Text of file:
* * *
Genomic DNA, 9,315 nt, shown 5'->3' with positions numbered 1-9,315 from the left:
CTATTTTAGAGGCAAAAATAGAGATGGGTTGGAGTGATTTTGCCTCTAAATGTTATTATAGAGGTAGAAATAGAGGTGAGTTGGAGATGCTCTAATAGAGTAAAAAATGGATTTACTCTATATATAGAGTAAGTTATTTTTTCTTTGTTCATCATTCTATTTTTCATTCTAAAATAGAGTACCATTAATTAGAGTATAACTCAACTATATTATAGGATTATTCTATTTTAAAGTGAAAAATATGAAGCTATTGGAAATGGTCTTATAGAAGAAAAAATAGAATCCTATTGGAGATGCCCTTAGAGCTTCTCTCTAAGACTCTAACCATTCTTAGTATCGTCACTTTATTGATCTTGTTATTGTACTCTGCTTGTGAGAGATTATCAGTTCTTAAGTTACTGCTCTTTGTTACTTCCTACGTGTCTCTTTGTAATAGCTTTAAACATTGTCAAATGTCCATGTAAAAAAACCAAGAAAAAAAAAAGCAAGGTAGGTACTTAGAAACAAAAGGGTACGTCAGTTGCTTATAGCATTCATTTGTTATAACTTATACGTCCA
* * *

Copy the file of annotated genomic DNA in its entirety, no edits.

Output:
Genomic DNA, 9,315 nt, shown 5'->3' with positions numbered 1-9,315 from the left:
CTATTTTAGAGGCAAAAATAGAGATGGGTTGGAGTGATTTTGCCTCTAAATGTTATTATAGAGGTAGAAATAGAGGTGAGTTGGAGATGCTCTAATAGAGTAAAAAATGGATTTACTCTATATATAGAGTAAGTTATTTTTTCTTTGTTCATCATTCTATTTTTCATTCTAAAATAGAGTACCATTAATTAGAGTATAACTCAACTATATTATAGGATTATTCTATTTTAAAGTGAAAAATATGAAGCTATTGGAAATGGTCTTATAGAAGAAAAAATAGAATCCTATTGGAGATGCCCTTAGAGCTTCTCTCTAAGACTCTAACCATTCTTAGTATCGTCACTTTATTGATCTTGTTATTGTACTCTGCTTGTGAGAGATTATCAGTTCTTAAGTTACTGCTCTTTGTTACTTCCTACGTGTCTCTTTGTAATAGCTTTAAACATTGTCAAATGTCCATGTAAAAAAACCAAGAAAAAAAAAAGCAAGGTAGGTACTTAGAAACAAAAGGGTACGTCAGTTGCTTATAGCATTCATTTGTTATAACTTATACGTCCA